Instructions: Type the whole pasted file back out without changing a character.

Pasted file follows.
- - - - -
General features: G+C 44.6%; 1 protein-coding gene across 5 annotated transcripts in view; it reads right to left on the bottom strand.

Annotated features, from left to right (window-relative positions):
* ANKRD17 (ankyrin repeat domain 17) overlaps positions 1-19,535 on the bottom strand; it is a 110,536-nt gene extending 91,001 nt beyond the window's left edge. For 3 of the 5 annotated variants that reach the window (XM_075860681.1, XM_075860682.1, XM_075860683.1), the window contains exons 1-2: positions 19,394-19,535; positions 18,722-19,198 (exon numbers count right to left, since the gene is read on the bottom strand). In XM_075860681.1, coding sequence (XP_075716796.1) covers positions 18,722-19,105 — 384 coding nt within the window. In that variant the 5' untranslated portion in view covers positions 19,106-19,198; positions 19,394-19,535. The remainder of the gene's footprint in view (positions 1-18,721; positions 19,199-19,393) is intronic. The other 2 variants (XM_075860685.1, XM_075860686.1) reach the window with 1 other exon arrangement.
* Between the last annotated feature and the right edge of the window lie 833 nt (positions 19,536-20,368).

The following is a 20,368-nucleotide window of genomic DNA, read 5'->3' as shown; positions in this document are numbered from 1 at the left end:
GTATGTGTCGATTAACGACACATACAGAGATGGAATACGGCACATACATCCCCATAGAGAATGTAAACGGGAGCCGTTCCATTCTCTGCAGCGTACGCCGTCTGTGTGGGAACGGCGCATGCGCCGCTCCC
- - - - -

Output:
General features: G+C 44.6%; 1 protein-coding gene across 5 annotated transcripts in view; it reads right to left on the bottom strand.

Annotated features, from left to right (window-relative positions):
* ANKRD17 (ankyrin repeat domain 17) overlaps positions 1-19,535 on the bottom strand; it is a 110,536-nt gene extending 91,001 nt beyond the window's left edge. For 3 of the 5 annotated variants that reach the window (XM_075860681.1, XM_075860682.1, XM_075860683.1), the window contains exons 1-2: positions 19,394-19,535; positions 18,722-19,198 (exon numbers count right to left, since the gene is read on the bottom strand). In XM_075860681.1, coding sequence (XP_075716796.1) covers positions 18,722-19,105 — 384 coding nt within the window. In that variant the 5' untranslated portion in view covers positions 19,106-19,198; positions 19,394-19,535. The remainder of the gene's footprint in view (positions 1-18,721; positions 19,199-19,393) is intronic. The other 2 variants (XM_075860685.1, XM_075860686.1) reach the window with 1 other exon arrangement.
* Between the last annotated feature and the right edge of the window lie 833 nt (positions 19,536-20,368).

The following is a 20,368-nucleotide window of genomic DNA, read 5'->3' as shown; positions in this document are numbered from 1 at the left end:
GTATGTGTCGATTAACGACACATACAGAGATGGAATACGGCACATACATCCCCATAGAGAATGTAAACGGGAGCCGTTCCATTCTCTGCAGCGTACGCCGTCTGTGTGGGAACGGCGCATGCGCCGCTCCC